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Technology (13): Marx, Schumpeter, Howard Head’s Tennis Racquet, and how the world melts

This is an extract from Douglas Rae’s lecture Karl Marx, Joseph Schumpeter, and an Economic System Incapable of Coming to Rest, which unpacks some of the dynamics behind waves of innovation and Schumpeter’s Creative Destruction – on which more in a future post.

The bourgeoisie cannot exist without constantly revolutionising the instruments of production, and thereby the relations of production, and with them the whole relations of society. Conservation of the old modes of production in unaltered form, was, on the contrary, the first condition of existence for all earlier industrial classes. Constant revolutionising of production, uninterrupted disturbance of all social conditions, everlasting uncertainty and agitation distinguish the bourgeois epoch from all earlier ones. All fixed, fast-frozen relations, with their train of ancient and venerable prejudices and opinions, are swept away, all new-formed ones become antiquated before they can ossify. All that is solid melts into air, all that is holy is profaned, and man is at last compelled to face with sober senses his real conditions of life, and his relations with his kind.

Karl Marx – Communist Manifesto

Here’s Douglas Rae:

Let’s begin with Howard Head’s tennis racquet. Howard Head was an alum of Harvard College, a bright guy, and a not very good airframe engineer. He was a second-class designer of the details of airplanes for McDonnell Douglas Corporation, and he was an avid skier, and an avid, but very untalented, tennis player. As he tells the story, there was a night on a bus, a motor coach to use his words, bringing him back to New York from Vermont, from Stowe, and he’d had a rough weekend of skiing and he said, “What would happen if we took the aluminum wafer with which we’re building airplanes, and made a ski from it?” Sure enough he did that, and the skiing industry, not just the sale of skis but the total size of the skiing market, was transformed forever because skiing now became more fun and vastly easier. Five years later he had the same — he applied the same thought process to tennis racquets.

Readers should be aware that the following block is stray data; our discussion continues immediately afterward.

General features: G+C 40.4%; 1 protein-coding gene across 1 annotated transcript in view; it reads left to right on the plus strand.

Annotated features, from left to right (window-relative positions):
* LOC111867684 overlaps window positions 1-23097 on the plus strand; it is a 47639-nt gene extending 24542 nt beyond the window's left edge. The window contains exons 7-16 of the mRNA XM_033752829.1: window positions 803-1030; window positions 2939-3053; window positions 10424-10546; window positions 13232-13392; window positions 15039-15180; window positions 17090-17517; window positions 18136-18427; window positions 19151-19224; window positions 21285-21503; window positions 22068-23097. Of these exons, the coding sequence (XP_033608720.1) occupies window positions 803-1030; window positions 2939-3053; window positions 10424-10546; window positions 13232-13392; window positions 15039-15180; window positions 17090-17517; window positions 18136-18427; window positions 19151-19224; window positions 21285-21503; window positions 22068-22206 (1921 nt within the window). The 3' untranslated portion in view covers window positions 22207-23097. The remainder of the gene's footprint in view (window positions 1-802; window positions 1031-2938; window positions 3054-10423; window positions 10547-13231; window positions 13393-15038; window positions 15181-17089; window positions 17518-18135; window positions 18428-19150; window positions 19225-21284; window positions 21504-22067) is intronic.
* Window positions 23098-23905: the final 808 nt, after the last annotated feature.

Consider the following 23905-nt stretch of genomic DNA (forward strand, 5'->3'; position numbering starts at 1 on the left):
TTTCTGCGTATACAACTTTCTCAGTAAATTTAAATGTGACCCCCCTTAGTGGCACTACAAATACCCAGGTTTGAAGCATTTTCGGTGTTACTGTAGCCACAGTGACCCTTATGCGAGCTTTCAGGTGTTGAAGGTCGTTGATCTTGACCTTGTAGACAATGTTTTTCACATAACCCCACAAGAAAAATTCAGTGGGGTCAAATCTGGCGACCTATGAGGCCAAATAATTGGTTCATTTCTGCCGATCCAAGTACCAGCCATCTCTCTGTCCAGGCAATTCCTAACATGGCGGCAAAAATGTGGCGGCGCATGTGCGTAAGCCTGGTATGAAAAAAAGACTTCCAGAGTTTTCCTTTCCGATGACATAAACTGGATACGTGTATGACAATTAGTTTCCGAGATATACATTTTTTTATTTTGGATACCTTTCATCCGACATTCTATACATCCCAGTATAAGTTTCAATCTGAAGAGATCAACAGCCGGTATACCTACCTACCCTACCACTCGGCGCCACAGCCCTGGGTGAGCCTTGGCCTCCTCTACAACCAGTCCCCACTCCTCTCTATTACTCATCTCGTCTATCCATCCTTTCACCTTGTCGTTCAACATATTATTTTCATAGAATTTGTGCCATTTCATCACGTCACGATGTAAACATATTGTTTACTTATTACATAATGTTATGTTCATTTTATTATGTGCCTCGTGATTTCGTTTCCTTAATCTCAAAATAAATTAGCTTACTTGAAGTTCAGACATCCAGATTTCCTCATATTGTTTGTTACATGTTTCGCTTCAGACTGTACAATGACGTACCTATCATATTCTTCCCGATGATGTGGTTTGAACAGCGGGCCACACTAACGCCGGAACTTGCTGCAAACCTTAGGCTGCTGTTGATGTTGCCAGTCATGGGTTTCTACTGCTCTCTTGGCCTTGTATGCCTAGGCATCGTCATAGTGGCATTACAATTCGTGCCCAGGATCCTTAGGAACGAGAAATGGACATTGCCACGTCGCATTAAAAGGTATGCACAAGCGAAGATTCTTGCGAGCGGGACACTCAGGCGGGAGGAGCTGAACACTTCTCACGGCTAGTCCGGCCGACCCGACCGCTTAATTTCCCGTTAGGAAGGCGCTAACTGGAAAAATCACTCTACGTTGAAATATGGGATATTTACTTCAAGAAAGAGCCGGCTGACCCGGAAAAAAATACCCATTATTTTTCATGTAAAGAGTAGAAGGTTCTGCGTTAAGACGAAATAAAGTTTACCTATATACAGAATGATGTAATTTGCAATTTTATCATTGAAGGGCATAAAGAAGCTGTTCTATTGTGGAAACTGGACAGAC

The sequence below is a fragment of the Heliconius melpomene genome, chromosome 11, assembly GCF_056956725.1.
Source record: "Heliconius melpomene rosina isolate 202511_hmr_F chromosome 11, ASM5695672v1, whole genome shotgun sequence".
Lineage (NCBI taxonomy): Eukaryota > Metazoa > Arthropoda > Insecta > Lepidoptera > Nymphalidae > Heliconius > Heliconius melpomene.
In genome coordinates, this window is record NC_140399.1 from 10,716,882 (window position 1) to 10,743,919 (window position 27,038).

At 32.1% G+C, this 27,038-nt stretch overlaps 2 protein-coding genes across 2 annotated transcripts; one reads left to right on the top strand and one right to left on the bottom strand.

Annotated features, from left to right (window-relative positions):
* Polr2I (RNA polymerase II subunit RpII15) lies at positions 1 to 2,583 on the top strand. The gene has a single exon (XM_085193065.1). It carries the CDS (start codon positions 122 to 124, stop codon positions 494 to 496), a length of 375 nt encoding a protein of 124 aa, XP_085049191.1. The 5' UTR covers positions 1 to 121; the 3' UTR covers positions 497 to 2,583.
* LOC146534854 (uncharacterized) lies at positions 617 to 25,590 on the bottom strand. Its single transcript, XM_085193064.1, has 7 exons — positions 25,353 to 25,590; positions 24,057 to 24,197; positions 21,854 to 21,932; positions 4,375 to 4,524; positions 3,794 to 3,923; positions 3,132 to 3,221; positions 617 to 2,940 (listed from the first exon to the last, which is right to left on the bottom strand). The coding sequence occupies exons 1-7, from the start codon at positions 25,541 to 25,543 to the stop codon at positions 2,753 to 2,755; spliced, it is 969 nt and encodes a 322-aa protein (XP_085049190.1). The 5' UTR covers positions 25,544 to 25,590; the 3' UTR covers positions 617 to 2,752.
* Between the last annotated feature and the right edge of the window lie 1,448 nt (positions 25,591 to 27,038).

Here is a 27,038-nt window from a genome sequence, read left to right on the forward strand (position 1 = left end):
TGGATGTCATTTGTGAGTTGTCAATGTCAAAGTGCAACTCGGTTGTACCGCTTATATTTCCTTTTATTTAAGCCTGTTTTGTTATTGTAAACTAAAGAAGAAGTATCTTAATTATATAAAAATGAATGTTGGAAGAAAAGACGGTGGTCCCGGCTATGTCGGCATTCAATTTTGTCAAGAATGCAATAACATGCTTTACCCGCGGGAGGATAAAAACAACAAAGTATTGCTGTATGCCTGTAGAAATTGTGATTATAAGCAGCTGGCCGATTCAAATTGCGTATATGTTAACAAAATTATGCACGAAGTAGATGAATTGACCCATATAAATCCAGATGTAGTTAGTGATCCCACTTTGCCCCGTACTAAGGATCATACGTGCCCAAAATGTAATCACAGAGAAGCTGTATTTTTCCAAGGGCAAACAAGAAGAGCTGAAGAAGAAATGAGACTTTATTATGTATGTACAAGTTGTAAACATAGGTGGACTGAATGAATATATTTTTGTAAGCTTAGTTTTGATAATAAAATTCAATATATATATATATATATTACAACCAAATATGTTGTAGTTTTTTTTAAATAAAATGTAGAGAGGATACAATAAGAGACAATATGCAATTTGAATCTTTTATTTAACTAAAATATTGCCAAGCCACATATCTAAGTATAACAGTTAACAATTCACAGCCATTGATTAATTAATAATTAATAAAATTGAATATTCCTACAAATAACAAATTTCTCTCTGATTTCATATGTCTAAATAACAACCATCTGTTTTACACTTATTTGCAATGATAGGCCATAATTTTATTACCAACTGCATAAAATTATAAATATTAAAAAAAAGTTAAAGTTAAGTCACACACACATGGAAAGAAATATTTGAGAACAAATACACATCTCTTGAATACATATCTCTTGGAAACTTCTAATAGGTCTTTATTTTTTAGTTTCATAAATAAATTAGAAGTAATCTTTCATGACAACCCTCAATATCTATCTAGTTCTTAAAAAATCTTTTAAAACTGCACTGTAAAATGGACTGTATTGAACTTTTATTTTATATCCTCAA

At the time the world market in tennis racquets had converged on the Bancroft wooden racquet… and everybody was competing on price and details of quality with the wooden racquet. There were no rules about how big a racquet could be. It occurred to Head that, if he substituted in the bow of the racquet, substituted aluminum for wood, the structural properties of aluminum would allow the head of the racquet to be much bigger….

Now the [Schumpeterian] idea of creative destruction, which is usually about things more complicated than skiing and tennis… is that the process of competing to sell the best product at the lowest price within the given market framework often does, indeed, lead to something like monopoly, or at least oligopoly, and a point made at length by Marxist critics of capitalism. As that happens, it occurs over and over and over again, that somebody like Howard Head finds an alternative technology invariably aimed not at luxury markets, aimed at regular people, and very seldom aimed at corporate or governmental buyers, but again at private sector buyers, and generates with that product an entirely new market, shatters the equilibrium, hits it with a hammer. And this thought is, on the one hand, antagonistic to Marx. That is, it is a way of refuting Marx’s idea about monopoly capitalism.

On the other hand, it is exactly in the spirit of young Marx, the young Marx we hear in The Communist Manifesto… saw capitalism as an enormously productive system which was incapable of standing still, which was always leaning forward into the wind, which was, to use Schumpeter’s term, nothing more than a mechanism for economic change. According to Schumpeter the very essence of capitalism is that it is a system always in the process of revising itself. It is never capable of standing still, and young Marx certainly believed just about that same thing, and believed that the productive forces — now remember he’s writing in 1847, 1848 — that the productive forces associated with capitalism were unprecedented in world history…

At the time he’s writing, railroads are just beginning to transform the European world around him. Steamships are a generation and a half into transforming world commerce. The use of newly efficient steam engines in manufacturing is creating ever cheaper goods. The market in world textiles has driven the price of ordinary cotton cloth nearly to zero, so that nearly everyone in… advanced market societies, can afford to dress, more or less, the way all of you are dressed.

Douglas W. Rae – Lecture 4 – Karl Marx, Joseph Schumpeter, and an Economic System Incapable of Coming in Open Yale’s PLSC 270: Capitalism: Success, Crisis, and Reform

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